• New York Performance Standards Consortium schools require you to pass the English Language Arts Regents and complete performance assessments in science, social studies, and math.
  • Other performance assessment schools require you to pass the ELA and math Regents.

In MySchools, use the search term "performance assessment" for a list of these schools.

SCHOOLS FOR NEW ARRIVALS

Schools for newly arrived students serve students who are new to the country. All have requirements regarding home language, English proficiency, and/or the amount of time a student has lived in the United States.

In MySchools, filter for "Schools for New Arrivals" to get a list of these schools. Before you apply to a school for new arrivals, review any program requirements under Eligibility Description (if applicable), Admissions Priorities (if applicable), Admissions Method, and Selection Criteria (if applicable).

Finding Schools

Find high schools online in the MySchools Directory

  • Year-round: Anyone can search for schools and programs.
  • During the application period: Create a MySchools account to get a personalized search experience. Once your family has an account and is logged in, you can save favorite programs, get helpful tips, and start adding programs to your application.

YOUR ADDRESS

Even if you're not logged in to MySchools, you can type your home address in the "Your Child's Address" search bar to find schools near you. When you're logged into your account, the MySchools map will show your address with a home icon. It will also display the schools closest to your home on the map and in a list.

SEARCH

Type course names, interests, clubs, and programs into the search bar to find schools that offer what you're looking for:

  • For schools offering Advanced Placement (AP) and International Baccalaureate (IB) courses, type AB, IB, or a specific course like AP Biology into the search bar
  • For schools offering computer science courses, type Computer Science, CS, or a specific course name
  • For schools with Dual Language programs, type Dual Language or a more specific search term like Spanish Dual Language
  • For schools featuring arts courses or activities, type a general term like Painting, or Dance or similar – into the search bar

Screen capture of the MySchools Search bar and filter options from the public High School Directory.

FILTER

Use filters to narrow your search to schools with specific features:

  • Use the Subway filter to find options along your train(s) of choice. 
  • Use the Size filter to search for schools by how many students attend. 
  • Use the Sports filter to find schools that have teams for specific sports, such as badminton, basketball, and swimming. The Public School Athletic League (PSAL) coordinates interscholastic competition for all NYC public high school – learn more on their website.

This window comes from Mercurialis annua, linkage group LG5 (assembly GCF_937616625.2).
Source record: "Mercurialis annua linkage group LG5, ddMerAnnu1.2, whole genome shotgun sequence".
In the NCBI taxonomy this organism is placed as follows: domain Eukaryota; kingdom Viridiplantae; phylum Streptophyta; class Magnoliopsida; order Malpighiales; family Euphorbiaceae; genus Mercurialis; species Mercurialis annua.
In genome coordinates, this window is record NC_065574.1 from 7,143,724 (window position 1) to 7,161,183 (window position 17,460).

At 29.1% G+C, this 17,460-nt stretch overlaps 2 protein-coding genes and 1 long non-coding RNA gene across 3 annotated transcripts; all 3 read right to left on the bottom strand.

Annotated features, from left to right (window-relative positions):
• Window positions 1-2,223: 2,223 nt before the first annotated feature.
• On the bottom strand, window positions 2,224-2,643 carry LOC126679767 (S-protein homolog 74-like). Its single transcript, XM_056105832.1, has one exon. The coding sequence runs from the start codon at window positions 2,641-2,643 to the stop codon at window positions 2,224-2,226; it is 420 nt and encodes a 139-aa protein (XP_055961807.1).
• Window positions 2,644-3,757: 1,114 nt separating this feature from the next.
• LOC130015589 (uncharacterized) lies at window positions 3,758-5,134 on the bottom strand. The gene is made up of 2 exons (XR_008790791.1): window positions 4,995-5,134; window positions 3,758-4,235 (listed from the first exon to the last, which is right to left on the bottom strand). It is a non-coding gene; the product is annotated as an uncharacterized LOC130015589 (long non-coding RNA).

• Select More Filters to see options to filter for schools...
    • With specific eligibility requirements. You can filter to see Eligibility filters to find programs where only specific students are eligible to apply – for instance, School for New Arrivals, is only open to applicants who are new to the country and learning English. 
    • By borough. Filter to see only schools in a specific borough, such the Bronx
    • Partially accessible and fully accessible . Filter to find schools in Fully Accessible or Partially Accessible buildings. Learn more about accessibility ratings on their website.
    • With programs that use specific admissions methods. Filter to find schools that have programs using particular admissions methods such as Open. Learn more in the tab "Admissions Methods". 
    • Whose students wear uniforms. Select  Uniform required to find schools where students wear uniforms.
    • With Diversity in Admissions . Find programs participating in Diversity in Admissions. These programs give priority to students who are English Language Learners (ELLS), are in the child welfare system, are in temporary housing, or whose families are low-income. Learn more on their website
    • With 10th Grade Admissions. Select 10th Grade Admissions to find schools that have 10th grade seats available.

Finding Programs

When you apply to high school, you are not just applying to schools: you are applying to programs. Think of a program as a doorway to get into the school. If a school has multiple programs, you can apply to more than one program at that school. For instance, a school might have an arts program and a technology program; if you were interested in both dancing and computer science you might apply to both programs at the same school. They would count as two different program choices.

The MySchools' directory pages include program information. Browse these sections to find programs that interest you. Program information can also help you figure out your chances of getting an offer to a specific program - learn more under the tab "Learn How Students Get Offers From The High School Application"